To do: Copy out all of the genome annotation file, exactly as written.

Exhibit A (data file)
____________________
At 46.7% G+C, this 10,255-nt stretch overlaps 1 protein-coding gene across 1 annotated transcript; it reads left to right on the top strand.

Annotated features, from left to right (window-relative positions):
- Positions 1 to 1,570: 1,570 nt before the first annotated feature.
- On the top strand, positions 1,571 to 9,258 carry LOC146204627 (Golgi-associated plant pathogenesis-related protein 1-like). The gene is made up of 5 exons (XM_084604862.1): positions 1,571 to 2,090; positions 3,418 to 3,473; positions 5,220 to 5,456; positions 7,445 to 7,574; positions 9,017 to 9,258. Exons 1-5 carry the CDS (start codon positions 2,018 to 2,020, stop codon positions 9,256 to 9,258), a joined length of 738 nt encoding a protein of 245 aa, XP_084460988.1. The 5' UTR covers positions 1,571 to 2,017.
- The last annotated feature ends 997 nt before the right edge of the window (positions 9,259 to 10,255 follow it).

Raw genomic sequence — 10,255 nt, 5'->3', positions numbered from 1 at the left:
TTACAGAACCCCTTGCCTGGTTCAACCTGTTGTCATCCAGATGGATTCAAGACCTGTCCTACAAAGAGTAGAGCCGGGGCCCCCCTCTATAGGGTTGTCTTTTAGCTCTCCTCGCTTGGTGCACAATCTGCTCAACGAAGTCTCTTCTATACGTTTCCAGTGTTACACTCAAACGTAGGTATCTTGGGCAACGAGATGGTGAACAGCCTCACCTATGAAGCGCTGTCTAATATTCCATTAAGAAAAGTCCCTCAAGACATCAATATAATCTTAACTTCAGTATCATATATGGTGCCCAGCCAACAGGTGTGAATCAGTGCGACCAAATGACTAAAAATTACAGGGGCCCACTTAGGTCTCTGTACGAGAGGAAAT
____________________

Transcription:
At 46.7% G+C, this 10,255-nt stretch overlaps 1 protein-coding gene across 1 annotated transcript; it reads left to right on the top strand.

Annotated features, from left to right (window-relative positions):
- Positions 1 to 1,570: 1,570 nt before the first annotated feature.
- On the top strand, positions 1,571 to 9,258 carry LOC146204627 (Golgi-associated plant pathogenesis-related protein 1-like). The gene is made up of 5 exons (XM_084604862.1): positions 1,571 to 2,090; positions 3,418 to 3,473; positions 5,220 to 5,456; positions 7,445 to 7,574; positions 9,017 to 9,258. Exons 1-5 carry the CDS (start codon positions 2,018 to 2,020, stop codon positions 9,256 to 9,258), a joined length of 738 nt encoding a protein of 245 aa, XP_084460988.1. The 5' UTR covers positions 1,571 to 2,017.
- The last annotated feature ends 997 nt before the right edge of the window (positions 9,259 to 10,255 follow it).

Raw genomic sequence — 10,255 nt, 5'->3', positions numbered from 1 at the left:
TTACAGAACCCCTTGCCTGGTTCAACCTGTTGTCATCCAGATGGATTCAAGACCTGTCCTACAAAGAGTAGAGCCGGGGCCCCCCTCTATAGGGTTGTCTTTTAGCTCTCCTCGCTTGGTGCACAATCTGCTCAACGAAGTCTCTTCTATACGTTTCCAGTGTTACACTCAAACGTAGGTATCTTGGGCAACGAGATGGTGAACAGCCTCACCTATGAAGCGCTGTCTAATATTCCATTAAGAAAAGTCCCTCAAGACATCAATATAATCTTAACTTCAGTATCATATATGGTGCCCAGCCAACAGGTGTGAATCAGTGCGACCAAATGACTAAAAATTACAGGGGCCCACTTAGGTCTCTGTACGAGAGGAAAT